In Jessica Brown & Herman Cappelen (eds.), Assertion. Oxford University Press (2011)

Authors
John MacFarlane
University of California, Berkeley
Abstract
To assert something is to perform a certain kind of act. This act is different in kind both from other speech acts, like questions, requests, commands, promises, and apologies, and from acts that are not speech acts, like toast buttering and inarticulate yodeling. My question, then is this: what features of an act qualify it as an assertion, and not one of these other kinds of act? To focus on a particular example: in uttering “Bill will close the window,” one might be practicing English pronunciation, asserting that Bill will close the window, or requesting that Bill close the window. What makes it the case that one is doing one of these and not another?
Keywords assertion
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References found in this work BETA

Scorekeeping in a Language Game.David Lewis - 1979 - Journal of Philosophical Logic 8 (1):339--359.
Future Contingents and Relative Truth.John MacFarlane - 2003 - Philosophical Quarterly 53 (212):321–336.
Knowing and Asserting.Timothy Williamson - 1996 - Philosophical Review 105 (4):489.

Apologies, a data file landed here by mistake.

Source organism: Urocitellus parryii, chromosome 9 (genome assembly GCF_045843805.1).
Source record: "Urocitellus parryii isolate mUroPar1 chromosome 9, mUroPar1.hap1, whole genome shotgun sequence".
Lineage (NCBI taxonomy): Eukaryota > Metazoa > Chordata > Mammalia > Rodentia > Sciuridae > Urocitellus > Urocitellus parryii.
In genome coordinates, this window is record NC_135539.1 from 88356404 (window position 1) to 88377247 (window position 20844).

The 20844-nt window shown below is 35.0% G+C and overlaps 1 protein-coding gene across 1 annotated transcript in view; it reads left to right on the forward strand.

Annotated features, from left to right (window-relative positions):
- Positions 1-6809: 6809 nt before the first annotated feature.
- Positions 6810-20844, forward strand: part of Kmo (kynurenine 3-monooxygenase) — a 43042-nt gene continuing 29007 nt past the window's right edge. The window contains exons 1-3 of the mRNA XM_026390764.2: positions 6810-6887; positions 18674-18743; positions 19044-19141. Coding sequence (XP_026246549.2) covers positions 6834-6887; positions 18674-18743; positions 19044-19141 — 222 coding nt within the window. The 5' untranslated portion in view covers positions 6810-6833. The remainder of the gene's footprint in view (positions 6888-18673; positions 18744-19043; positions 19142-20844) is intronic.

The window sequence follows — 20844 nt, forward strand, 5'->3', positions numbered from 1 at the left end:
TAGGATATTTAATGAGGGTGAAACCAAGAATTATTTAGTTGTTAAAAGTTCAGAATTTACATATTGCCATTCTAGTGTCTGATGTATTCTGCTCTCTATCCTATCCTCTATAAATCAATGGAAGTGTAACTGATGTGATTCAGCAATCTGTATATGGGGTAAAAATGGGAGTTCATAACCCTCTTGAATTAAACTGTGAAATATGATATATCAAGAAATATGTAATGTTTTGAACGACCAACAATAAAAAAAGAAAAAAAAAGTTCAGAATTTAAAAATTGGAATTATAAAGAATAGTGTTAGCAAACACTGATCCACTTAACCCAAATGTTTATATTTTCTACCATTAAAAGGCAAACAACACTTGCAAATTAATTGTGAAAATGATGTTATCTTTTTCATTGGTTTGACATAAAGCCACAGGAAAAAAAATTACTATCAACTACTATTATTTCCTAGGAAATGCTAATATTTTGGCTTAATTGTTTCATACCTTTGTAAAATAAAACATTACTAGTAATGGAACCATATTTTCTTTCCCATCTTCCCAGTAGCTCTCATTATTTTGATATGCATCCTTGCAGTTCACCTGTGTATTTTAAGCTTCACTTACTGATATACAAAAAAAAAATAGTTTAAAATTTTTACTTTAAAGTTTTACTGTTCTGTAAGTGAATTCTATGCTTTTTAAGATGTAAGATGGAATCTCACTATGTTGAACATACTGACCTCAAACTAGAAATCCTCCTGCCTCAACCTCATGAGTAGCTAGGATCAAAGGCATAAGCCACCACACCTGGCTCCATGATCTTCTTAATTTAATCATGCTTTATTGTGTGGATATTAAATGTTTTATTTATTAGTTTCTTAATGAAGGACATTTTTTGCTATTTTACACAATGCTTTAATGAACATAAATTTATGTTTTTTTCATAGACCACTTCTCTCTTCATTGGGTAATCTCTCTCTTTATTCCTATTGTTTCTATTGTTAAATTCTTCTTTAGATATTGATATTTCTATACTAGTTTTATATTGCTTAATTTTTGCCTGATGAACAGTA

Must We Know What We Say?Matthew Weiner - 2005 - Philosophical Review 114 (2):227-251.
Syntax and Semantics of Questions.Lauri Karttunen - 1977 - Linguistics and Philosophy 1 (1):3--44.

View all 12 references / Add more references

Citations of this work BETA

Hedged Assertion.Matthew A. Benton & Peter Van Elswyk - 2020 - In Sanford Goldberg (ed.), The Oxford Handbook of Assertion. Oxford: Oxford University Press. pp. 245-263.
Endorsement and Assertion.Will Fleisher - 2021 - Noûs 55 (2):363-384.
Lying and Asserting.Andreas Stokke - 2013 - Journal of Philosophy 110 (1):33-60.
Problems with Norms of Assertion.Peter Pagin - 2016 - Philosophy and Phenomenological Research 93 (1):178-207.

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